- Effect Type: Preamp/Boost
- Signal: FET
- Power Source: 9V
- Dimensions: 2.6 x 4.8 x 1.6
- Features: XLR Out, Low Cut, Ground Lift, added Mids, True Bypass
Final Thoughts on the JHS Clover Preamp/Boost
The Clover seems to have everything going for it that these other pedals have, and then some. It is an incredibly versatile guitar and works with any guitar-style instrument. While it isn’t a mini pedal like the majority on this list, it is still a “traditional” pedal form and it earns its square-inch real-estate more than any other on this list. Whether you want edge of breakup gain, the ability to re-voice pedals, or to improve your DI sound, the Clover is the perfect boost and preamp combo.
Boost Can Come From Just About Anywhere
Hopefully, this article has shown that a great boost pedal can come from just about anywhere. Whether it be a chorus pedal, a Reverb, and Overdrive, a Buffer, a Delay, or even a straightforward Boost, any pedal that has a preamplifier in it and a Volume/Gain control can boost your signal. The key is to find the one that works best for you in terms of application and voice.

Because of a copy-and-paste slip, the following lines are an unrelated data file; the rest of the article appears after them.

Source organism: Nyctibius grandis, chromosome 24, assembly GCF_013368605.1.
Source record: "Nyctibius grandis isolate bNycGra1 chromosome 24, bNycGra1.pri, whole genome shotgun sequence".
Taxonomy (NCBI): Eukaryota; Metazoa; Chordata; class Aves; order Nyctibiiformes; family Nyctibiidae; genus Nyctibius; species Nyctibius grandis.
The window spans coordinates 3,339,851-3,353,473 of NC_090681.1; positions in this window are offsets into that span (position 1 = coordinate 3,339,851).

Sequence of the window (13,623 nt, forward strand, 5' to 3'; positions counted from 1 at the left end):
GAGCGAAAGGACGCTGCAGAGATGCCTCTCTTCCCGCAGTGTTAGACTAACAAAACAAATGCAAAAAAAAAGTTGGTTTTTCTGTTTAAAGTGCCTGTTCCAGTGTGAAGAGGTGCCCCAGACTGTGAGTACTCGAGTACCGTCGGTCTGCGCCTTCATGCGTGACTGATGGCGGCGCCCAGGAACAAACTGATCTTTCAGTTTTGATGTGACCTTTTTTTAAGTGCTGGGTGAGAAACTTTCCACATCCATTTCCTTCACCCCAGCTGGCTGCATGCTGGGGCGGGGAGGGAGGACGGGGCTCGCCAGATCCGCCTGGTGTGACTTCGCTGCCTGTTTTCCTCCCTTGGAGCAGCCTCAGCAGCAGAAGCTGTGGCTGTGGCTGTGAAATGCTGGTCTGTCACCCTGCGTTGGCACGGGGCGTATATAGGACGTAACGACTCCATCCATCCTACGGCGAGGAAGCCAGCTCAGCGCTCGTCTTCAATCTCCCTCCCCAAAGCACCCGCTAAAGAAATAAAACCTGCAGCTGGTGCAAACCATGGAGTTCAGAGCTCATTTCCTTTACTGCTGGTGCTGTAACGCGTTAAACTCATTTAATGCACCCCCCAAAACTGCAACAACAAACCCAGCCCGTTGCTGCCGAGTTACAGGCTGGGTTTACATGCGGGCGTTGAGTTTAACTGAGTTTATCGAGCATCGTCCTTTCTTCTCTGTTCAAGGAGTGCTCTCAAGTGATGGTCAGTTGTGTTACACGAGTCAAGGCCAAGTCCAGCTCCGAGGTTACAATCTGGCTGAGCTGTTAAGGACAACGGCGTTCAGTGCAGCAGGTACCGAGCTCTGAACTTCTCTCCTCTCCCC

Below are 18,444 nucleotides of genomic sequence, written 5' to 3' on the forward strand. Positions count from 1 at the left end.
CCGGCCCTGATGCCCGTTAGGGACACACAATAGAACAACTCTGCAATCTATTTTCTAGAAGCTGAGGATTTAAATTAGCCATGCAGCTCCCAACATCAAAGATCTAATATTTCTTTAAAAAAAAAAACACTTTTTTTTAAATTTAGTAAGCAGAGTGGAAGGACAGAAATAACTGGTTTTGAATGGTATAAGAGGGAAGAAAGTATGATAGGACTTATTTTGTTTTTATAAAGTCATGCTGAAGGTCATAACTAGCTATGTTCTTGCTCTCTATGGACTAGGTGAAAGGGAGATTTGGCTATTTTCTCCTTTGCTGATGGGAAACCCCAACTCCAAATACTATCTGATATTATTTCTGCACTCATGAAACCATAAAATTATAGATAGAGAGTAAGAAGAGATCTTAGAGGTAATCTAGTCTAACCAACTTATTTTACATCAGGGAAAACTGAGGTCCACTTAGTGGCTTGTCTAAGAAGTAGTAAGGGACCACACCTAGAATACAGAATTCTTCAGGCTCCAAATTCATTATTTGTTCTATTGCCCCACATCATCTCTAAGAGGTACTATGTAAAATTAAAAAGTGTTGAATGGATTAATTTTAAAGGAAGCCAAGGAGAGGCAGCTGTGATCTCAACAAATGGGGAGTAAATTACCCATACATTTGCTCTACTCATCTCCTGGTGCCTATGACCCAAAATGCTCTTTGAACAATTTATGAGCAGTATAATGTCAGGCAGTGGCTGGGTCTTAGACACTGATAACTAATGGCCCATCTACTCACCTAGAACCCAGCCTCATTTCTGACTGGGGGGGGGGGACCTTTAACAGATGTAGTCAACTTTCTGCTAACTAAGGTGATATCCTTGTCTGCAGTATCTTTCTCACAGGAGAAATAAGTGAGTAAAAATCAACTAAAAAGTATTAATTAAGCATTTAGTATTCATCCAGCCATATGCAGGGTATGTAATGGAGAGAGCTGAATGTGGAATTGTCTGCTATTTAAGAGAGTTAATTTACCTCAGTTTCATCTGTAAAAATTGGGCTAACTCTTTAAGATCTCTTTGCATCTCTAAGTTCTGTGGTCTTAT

You may have noticed that most of the pedals on this list are mini/single control effects units. As a result of their simple design, many of these pedals are also inexpensive. Yet, they have some serious tone shaping potential. This is what I find so fascinating about boost pedals.
When it comes to looking at other musicians’ pedal boards, I’m curious to see what kind of overdrives they use, and compressor pedals, and delays. However, the pedal I look for the most is what preamp or boost pedal they are using, and if the little indicator light is on even when they aren’t playing. This tells me that their boost pedal of choice is a critical part of their sound.